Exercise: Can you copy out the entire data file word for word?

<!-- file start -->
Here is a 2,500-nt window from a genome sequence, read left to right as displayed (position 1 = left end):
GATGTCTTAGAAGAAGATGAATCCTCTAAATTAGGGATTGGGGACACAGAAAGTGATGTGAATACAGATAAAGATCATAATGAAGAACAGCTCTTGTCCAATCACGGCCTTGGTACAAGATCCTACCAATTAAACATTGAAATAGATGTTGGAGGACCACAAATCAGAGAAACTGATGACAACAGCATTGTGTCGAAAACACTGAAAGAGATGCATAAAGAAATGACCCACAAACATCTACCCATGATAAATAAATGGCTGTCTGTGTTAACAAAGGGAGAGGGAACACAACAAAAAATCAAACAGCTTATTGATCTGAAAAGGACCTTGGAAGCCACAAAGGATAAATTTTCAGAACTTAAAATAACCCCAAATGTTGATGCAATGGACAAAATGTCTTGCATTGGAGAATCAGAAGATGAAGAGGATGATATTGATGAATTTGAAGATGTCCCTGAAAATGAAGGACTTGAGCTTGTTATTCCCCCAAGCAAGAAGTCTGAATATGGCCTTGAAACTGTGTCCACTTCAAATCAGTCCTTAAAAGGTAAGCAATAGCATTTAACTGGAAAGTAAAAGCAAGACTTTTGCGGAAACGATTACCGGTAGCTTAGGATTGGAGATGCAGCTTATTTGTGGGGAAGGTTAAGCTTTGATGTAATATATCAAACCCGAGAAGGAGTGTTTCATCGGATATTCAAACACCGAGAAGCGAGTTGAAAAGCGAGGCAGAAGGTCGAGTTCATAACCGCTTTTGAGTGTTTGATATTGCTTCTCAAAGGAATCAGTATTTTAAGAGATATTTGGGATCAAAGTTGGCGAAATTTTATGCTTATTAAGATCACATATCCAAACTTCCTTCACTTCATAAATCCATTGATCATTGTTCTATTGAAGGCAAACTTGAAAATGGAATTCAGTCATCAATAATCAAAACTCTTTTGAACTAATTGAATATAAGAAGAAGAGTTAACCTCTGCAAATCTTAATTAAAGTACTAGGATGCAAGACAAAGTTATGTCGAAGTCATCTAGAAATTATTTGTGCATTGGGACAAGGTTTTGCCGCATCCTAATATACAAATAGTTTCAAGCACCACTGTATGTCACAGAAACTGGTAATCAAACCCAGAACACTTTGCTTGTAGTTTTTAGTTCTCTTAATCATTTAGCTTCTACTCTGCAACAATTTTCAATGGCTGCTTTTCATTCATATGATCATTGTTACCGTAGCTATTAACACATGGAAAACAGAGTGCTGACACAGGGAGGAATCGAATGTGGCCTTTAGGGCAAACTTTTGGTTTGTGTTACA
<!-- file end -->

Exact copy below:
Here is a 2,500-nt window from a genome sequence, read left to right as displayed (position 1 = left end):
GATGTCTTAGAAGAAGATGAATCCTCTAAATTAGGGATTGGGGACACAGAAAGTGATGTGAATACAGATAAAGATCATAATGAAGAACAGCTCTTGTCCAATCACGGCCTTGGTACAAGATCCTACCAATTAAACATTGAAATAGATGTTGGAGGACCACAAATCAGAGAAACTGATGACAACAGCATTGTGTCGAAAACACTGAAAGAGATGCATAAAGAAATGACCCACAAACATCTACCCATGATAAATAAATGGCTGTCTGTGTTAACAAAGGGAGAGGGAACACAACAAAAAATCAAACAGCTTATTGATCTGAAAAGGACCTTGGAAGCCACAAAGGATAAATTTTCAGAACTTAAAATAACCCCAAATGTTGATGCAATGGACAAAATGTCTTGCATTGGAGAATCAGAAGATGAAGAGGATGATATTGATGAATTTGAAGATGTCCCTGAAAATGAAGGACTTGAGCTTGTTATTCCCCCAAGCAAGAAGTCTGAATATGGCCTTGAAACTGTGTCCACTTCAAATCAGTCCTTAAAAGGTAAGCAATAGCATTTAACTGGAAAGTAAAAGCAAGACTTTTGCGGAAACGATTACCGGTAGCTTAGGATTGGAGATGCAGCTTATTTGTGGGGAAGGTTAAGCTTTGATGTAATATATCAAACCCGAGAAGGAGTGTTTCATCGGATATTCAAACACCGAGAAGCGAGTTGAAAAGCGAGGCAGAAGGTCGAGTTCATAACCGCTTTTGAGTGTTTGATATTGCTTCTCAAAGGAATCAGTATTTTAAGAGATATTTGGGATCAAAGTTGGCGAAATTTTATGCTTATTAAGATCACATATCCAAACTTCCTTCACTTCATAAATCCATTGATCATTGTTCTATTGAAGGCAAACTTGAAAATGGAATTCAGTCATCAATAATCAAAACTCTTTTGAACTAATTGAATATAAGAAGAAGAGTTAACCTCTGCAAATCTTAATTAAAGTACTAGGATGCAAGACAAAGTTATGTCGAAGTCATCTAGAAATTATTTGTGCATTGGGACAAGGTTTTGCCGCATCCTAATATACAAATAGTTTCAAGCACCACTGTATGTCACAGAAACTGGTAATCAAACCCAGAACACTTTGCTTGTAGTTTTTAGTTCTCTTAATCATTTAGCTTCTACTCTGCAACAATTTTCAATGGCTGCTTTTCATTCATATGATCATTGTTACCGTAGCTATTAACACATGGAAAACAGAGTGCTGACACAGGGAGGAATCGAATGTGGCCTTTAGGGCAAACTTTTGGTTTGTGTTACA